The above is also found in the concept of Shabbos Mevorchim. In the times of the Bais Hamikdosh, the idea of blessing the new month on the preceding Shabbos did not exist. The day of Rosh Chodesh was then fixed according to visual testimony, and it was sanctified on the day itself. It was only in exile that the custom of Shabbos Mevorchim was initiated. On Shabbos all Jews are in synagogue and it is the ideal time to announce which day Rosh Chodesh would be. In other words, it is the exile which prompted the institution of Shabbos Mevorchim, and its associated blessings and strength for the coming month’s service. This teaches us that a Jew, even in exile, has the strength to gather Jews and influence them in the concept of blessing the month. That is, that their service should be “renewed as the moon.”

The above lesson can be expressed in plainer terms. Jews are not only in exile from their land, but they are in a personal exile. When a Jew prays, he must face in the direction of the Bais Hamikdosh. In prayer, a Jew must divest himself of his surroundings and actually be in the Holy of Holies. The Baal Shem Tov said that a person is in the place where his thoughts are. During prayer, a person must direct his thoughts towards the Holy of Holies, and thus be there.

However, Jews are so sunk into their personal exile that it is impossible for them to direct their thoughts so as to divest themselves of their surroundings and ‘be’ in the Holy of Holies. Instead of the great joy of knowing that a person is in the Holy of Holies, one’s failure can bring a person to depression and sadness.

This is the lesson of Kislev. A Jew does not have to wait till the time he attains the level of ‘being’ in the Bais Hamikdosh. Even while in the exile, the concept of Kislev gives a Jew strength to convert the darkness of exile into light. Even in exile a Jew can properly perform his service of spreading Chassidus and illuminating the entire world.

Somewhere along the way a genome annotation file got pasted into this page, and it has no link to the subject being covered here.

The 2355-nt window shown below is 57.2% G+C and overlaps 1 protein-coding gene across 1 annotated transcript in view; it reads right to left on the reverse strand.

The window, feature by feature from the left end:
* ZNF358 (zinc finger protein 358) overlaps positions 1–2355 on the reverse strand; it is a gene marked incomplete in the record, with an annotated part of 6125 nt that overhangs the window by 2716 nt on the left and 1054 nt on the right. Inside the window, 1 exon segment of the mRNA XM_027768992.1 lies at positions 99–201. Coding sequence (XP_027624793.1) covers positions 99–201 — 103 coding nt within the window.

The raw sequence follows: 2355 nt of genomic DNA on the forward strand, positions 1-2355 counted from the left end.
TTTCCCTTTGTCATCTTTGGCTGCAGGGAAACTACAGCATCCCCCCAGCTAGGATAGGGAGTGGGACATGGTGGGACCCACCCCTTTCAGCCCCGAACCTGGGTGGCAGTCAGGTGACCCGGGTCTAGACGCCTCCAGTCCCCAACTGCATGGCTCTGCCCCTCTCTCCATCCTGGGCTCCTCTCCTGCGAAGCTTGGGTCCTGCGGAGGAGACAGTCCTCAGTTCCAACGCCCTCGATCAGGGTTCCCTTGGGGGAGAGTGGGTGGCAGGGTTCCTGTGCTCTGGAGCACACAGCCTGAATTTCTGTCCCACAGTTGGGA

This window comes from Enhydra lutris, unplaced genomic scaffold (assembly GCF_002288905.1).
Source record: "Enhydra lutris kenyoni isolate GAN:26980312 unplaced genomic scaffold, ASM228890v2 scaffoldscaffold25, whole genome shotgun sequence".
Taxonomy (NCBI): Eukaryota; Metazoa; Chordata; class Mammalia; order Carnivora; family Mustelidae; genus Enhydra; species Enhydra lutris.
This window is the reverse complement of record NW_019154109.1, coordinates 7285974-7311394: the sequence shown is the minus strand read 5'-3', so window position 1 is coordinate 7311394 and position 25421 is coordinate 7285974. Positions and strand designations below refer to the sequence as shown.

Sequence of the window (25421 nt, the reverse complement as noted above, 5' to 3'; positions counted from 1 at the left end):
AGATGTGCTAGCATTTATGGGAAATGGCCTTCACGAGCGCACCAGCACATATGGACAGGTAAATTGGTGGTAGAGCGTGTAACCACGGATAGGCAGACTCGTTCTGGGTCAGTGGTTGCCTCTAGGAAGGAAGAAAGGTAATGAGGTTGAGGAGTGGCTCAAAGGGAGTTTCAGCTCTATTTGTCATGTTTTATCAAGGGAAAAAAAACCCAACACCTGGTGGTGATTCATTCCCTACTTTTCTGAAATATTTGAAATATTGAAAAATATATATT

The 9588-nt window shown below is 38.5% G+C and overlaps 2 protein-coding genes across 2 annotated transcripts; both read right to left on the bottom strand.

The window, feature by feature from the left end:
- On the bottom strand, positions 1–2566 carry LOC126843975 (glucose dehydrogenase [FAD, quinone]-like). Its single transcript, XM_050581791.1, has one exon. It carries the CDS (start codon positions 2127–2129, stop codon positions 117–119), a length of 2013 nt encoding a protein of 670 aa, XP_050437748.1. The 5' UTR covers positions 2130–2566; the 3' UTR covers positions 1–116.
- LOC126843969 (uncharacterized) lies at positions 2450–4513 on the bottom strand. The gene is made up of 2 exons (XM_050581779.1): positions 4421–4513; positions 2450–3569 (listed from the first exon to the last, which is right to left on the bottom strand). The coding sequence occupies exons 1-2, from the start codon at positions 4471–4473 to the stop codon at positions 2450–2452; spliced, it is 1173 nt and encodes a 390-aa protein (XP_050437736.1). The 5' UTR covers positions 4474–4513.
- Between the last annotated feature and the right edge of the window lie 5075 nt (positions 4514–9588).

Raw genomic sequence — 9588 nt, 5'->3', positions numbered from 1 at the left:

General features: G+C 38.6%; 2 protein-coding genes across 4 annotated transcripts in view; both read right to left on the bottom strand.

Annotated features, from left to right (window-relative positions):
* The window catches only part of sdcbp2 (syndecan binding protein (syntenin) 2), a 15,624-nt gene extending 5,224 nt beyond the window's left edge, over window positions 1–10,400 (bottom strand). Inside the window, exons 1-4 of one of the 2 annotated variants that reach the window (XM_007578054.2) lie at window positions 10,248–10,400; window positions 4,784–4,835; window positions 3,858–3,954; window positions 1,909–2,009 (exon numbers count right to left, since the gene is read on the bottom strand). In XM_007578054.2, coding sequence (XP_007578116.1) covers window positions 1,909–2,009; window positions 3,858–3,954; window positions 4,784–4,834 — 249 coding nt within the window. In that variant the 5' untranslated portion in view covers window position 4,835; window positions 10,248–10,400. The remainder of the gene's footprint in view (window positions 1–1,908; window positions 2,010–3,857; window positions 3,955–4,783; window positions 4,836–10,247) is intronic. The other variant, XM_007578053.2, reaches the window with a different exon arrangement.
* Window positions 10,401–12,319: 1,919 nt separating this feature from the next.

Furthermore, one’s service must be consonant with the ideal of Chanukah. In the days of the Talmud, not everyone lit the Chanukah lights as we do. We add an extra light each successive night. Then, this was a custom only of the most devout. For in Talmudic times, the darkness of the exile was not so intense, and there was no need for so much light. Today however, with the increasing intensity of the exile, we need more and more light; and hence we kindle an extra light each night of Chanukah. Likewise, we kindle the Chanukah light “at the entrance to one’s house on the outside,” corresponding to spreading of the light of Chassidus to the outside.

Through this service we abolish the last vestiges of exile, and immediately we merit to have the true and complete redemption through our righteous redeemer. Then G‑dliness will be revealed to the entire world, when “the L‑rd shall be One and His Name One.”


2. The Zohar (I, 121a) on Parshas Chaye Sarah states the following: “R. Yose discussed on the verse (Yonah 1:15): ‘And they took up Yonah and cast him forth into the sea; and the sea ceased from its raging.’ The question may here be asked, he said, ‘why it was the sea and not the earth that raged against him, seeing that he fled to prevent the Shechinah (Divine Presence) from resting upon him.’“ In other words, since Yonah fled because he did not wish to fulfill his mission of prophesying to the inhabitants of Ninveh about their impending doom, why was it specifically the sea that raged against him, and not the earth? Especially since people, to whom his prophecy was to be addressed, live on the earth and not in the sea? The Zohar proceeds to give the answer that “it was appropriate that it should be so, for our teachers say that the sea resembles the sky and the sky resembles the throne of Glory; hence the sea seized him and held him fast.”